RS: I’d love to do both. I like writing fictionary stuff, and I would love to do more of it, but I will say that the shorter form books are friendlier for my ADHD. I struggle less working on TV episode scripts and comic books than on much longer projects. However, I don’t want to shy away from them either. I recently wrote a film script alongside a friend and realized that working on those types of pieces is best done in collaboration. Having a partner to write with helps calm my nerves and helps my brain focus better.
JR: It’s terrific that you know what works best for you and have been so successful thus far. You mentioned being open to writing for other publishers, but have you ever thought about self-publishing or seeking out new opportunities?
RS: I am always on the hunt for people to work with me. The literary world is enormous, and most publishers want me to have a finished novel, even with the other published books to my name, which is totally fair. I understand that point of view since they can’t really market me for IP stuff only. I also have an idea for a kid’s book that I have been kicking around and the script I mentioned. I’ve got a lot to think about and work towards.
JR: That’s great to always be working towards something. So, I am going to shift gears a bit. How did you get involved with Port Saga, and what is it like to be nominated for New Jersey Web Fest?
RS: Again, this is one of those wild things that happen because of other things I have done. I advise anybody who wants to get into stuff to diversify and do as much as possible and find fun, weird avenues to participate in. So Port Saga was created, written and produced by Rachel J. Wilkinson. When she was looking for voice talent, she reached out to Ryan Omega, who I had worked alongside, and he thought I would be an out of the box choice for the role.
He sent a clip of my audio to Rachel, who loved it and offered me the role of Zelda. We did all my recordings online since she is based in Texas, but her system was terrific. We recorded my parts for the first season in one session. I would record a few takes and then move on to the next line. A year later we repeated the process for season two. The first season has premiered, and the second is ready to go. What aired for the first season was what we were nominated for with New Jersey Web Fest.
It was wild because I didn’t think of it as something that would happen to me. I had been tagged on Twitter, and I knew the show had been submitted. But I didn’t realize that we could be nominated individually. When I first saw the Tweet, I didn’t think much of it. But then I went back and saw that not only was Port Saga nominated, but I was too! I couldn’t get over how wild it was.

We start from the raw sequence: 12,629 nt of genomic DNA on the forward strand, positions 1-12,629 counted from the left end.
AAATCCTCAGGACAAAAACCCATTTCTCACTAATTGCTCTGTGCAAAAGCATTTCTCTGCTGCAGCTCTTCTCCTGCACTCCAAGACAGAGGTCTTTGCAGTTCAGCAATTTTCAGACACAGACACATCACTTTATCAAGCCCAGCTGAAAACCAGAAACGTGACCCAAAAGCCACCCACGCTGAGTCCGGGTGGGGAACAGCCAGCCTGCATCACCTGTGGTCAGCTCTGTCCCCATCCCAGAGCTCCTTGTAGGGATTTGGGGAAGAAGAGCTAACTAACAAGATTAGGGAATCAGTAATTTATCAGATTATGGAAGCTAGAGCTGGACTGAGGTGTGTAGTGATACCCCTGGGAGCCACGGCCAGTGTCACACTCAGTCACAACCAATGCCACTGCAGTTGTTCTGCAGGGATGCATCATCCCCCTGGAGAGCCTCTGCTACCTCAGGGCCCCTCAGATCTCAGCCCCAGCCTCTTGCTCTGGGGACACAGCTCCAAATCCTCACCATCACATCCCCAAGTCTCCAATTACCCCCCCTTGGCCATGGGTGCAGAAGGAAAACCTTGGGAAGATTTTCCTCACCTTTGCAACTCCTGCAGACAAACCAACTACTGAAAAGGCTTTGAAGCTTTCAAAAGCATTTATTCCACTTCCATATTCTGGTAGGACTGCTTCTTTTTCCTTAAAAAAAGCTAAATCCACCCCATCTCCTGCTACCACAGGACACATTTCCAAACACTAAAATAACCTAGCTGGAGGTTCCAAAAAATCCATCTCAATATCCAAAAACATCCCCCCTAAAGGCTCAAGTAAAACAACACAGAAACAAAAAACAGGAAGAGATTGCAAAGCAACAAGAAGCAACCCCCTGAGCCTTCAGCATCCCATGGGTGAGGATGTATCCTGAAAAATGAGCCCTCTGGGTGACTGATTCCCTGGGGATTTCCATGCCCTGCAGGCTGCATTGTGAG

JR: That is so exciting! As an NJ resident, you have my vote! Between Port Saga, your Star Wars books and all of the TTRPGs you take part in, how do you balance life on top of working a full-time job?
RS: I think of TTRPGs like other show business pursuits; it’s tough to actually make a full-time living off of them. Some people do it, but usually, it’s because of combinations of things or other investments. I used to do stand-up comedy after working all day, and I feel like I swapped out that with TTRPGs and writing. And it does become a bit of your social life when you’re spending a lot of your free evenings in games with people. It can also become a bit taxing on your personal life as well. But is a labor of love and passion.
I love collaborative storytelling, and I don’t mind spending my time in games. It’s incredible being able to tell a story with other people and watch how your choices impact the events happening around you. I try to balance my time, so I don’t worry about feeling burned out. I am currently playing actively in two live shows, and I have time set aside for recording, prep and meetings. Plus, I also play games that aren’t streamed to help remind me that TTRPGs isn’t just a job for me but a fun pastime with friends.
JR: Riley, thank you so much for chatting with us! I’d love to tie things up by looking at the future. So, what’s next?
RS: Thank you! My Star Wars books are out in the wild, and I still have my TTRPGs to check out. The best way to keep up on what’s happening is to follow on social media. Hopefully, soon I can share some more exciting projects with everyone!